Before you throw away that perfectly edible bag of salad because its exceeded its best before date or you pick up that tempting buy one get one free offer at your local supermarket despite knowing you really won’t eat that much food, you might want to read this article.
Global food waste needs to be taken seriously. One of the world’s biggest contributors to global warming, not only could you save hundreds of pounds per year by trying to be a little less wasteful, you could even help make the planet a more inhabitable place to live for generations of people in the future. As the population is rapidly increasing and the demand for food becomes greater and greater, the problems associated with food waste aren’t going away anytime soon. But what can be done to help prevent this global crisis?
Well, the good news is that just by simply raising awareness of this issue, the rate of household food wasted was reduced by 15% between 2007 and 2012. But it’s not just consumers that need to make a change in their homes, after all, an estimated 20 to 40% of fruit and vegetables are rejected before they even reach supermarket shelves simply because they don’t meet the supermarket’s strict beauty standards despite being perfectly edible.
So read five of the most frightening facts about food waste across the world and in the UK below and start making the necessary changes to your shopping and eating habits that will hopefully help to significantly reduce the percentage of food wasted across the planet every single day.
1)One third of the food produced globally for human consumption every year gets lost or wasted. The annual value of this food is $1 trillion and weighs in at roughly 1.3 billion tonnes which is approximately the weight of 260 million elephants. In fact, nearly all of the world’s close to one billion hungry people could be fed on just ¼ of the food wasted by the US and Europe every year.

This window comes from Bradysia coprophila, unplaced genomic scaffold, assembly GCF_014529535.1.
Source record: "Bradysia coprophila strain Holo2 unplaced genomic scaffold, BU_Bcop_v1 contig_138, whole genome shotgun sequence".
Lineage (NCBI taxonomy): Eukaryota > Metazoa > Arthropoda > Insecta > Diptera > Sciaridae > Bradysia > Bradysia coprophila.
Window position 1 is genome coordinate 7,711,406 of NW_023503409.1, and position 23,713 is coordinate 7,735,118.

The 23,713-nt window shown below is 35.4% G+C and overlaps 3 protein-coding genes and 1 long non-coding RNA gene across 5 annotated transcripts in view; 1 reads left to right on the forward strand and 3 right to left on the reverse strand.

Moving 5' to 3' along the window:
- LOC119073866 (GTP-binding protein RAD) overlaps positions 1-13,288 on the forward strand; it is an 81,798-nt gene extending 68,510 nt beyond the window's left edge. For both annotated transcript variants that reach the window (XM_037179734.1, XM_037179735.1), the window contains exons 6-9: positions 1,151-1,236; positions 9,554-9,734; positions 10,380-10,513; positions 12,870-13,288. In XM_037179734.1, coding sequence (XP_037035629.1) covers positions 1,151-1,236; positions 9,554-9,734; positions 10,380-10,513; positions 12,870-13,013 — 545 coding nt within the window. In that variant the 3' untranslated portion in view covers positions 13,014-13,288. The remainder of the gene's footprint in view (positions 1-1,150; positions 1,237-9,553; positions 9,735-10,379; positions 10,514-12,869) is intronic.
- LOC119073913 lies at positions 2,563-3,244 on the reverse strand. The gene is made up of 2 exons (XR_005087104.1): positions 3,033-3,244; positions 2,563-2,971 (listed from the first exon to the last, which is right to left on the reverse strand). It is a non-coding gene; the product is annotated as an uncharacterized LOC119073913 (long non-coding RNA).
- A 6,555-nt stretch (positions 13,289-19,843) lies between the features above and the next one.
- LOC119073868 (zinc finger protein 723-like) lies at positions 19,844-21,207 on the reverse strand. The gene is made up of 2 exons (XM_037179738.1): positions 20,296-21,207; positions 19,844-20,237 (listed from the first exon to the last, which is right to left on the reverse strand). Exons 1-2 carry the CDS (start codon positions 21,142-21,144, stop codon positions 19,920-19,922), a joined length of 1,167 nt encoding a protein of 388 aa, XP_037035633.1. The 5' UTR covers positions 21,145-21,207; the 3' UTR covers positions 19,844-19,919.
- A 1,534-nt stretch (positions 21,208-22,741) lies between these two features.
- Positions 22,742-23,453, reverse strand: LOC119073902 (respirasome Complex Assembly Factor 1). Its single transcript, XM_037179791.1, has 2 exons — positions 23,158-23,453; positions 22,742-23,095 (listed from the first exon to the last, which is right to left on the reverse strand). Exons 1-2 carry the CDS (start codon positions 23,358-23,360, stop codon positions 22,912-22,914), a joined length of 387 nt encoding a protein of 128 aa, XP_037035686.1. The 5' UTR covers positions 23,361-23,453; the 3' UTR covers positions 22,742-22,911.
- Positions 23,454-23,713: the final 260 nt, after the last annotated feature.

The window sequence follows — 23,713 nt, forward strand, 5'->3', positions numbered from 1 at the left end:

2) Global food waste results in 3.3 billions tonnes of greenhouse gases every year and wastes over ¼ of the entire world’s agricultural land. Shockingly, an area larger than the size of China, the fourth largest country in the world, is used to grow food that is never eaten. If global food waste were a country, it would be the third biggest emitter of greenhouse gases after China and the USA. Reducing food waste is considered to be the third most effective method of tackling climate change.
3) We grow more than enough food to ensure no one in the world needs to go hungry. The UN even estimates that if farmers were to feed their livestock on agricultural by-products and food waste, that enough grain would be freed up to feed an extra 3 billion people. This would be more than enough food to feed even the expected population of the world in 2050, which is estimated to fall just under 10 billion people.
4) In the majority of developed countries, almost 50% of all food waste happens in the home. The average UK family wastes £800 pounds per year to food waste, which collectively totals £15 billion pounds. The average UK family throws away the equivalent of seven meals every week, or £70 worth of food every month. Every day just in UK homes we throw away 20 million slices of bread, 4.4 million potatoes, 1.2 million tomatoes, 5.2 million glasses of milk, 2.2 million slices of ham, 0.9 million bananas, and 0.7 million oranges.
5) A quarter of the world’s fresh water supply is used to grow food that is never eaten. This is especially terrifying when you consider that water demand globally is projected to increase by 55% between 2000 and 2050 alone. Agriculture accounts for 70% of the world’s freshwater use and in order to feed the world’s rapidly growing population, food production will need to grow by close to 70% by 2035. According to a recent study coming out of NASA, the world’s freshwater sources are being drained faster than they are being replenished and some even hypothesise that increased water shortages around the world will eventually lead to water wars. By 2025 (just 5 short years), its thought that 50% of the world’s population will be living in water-stressed areas. Although many people don’t realise this, as Jay Famiglietti, senior water scientist at NASA warns, “the water table is dropping all over the world. There’s not an infinite supply of water”.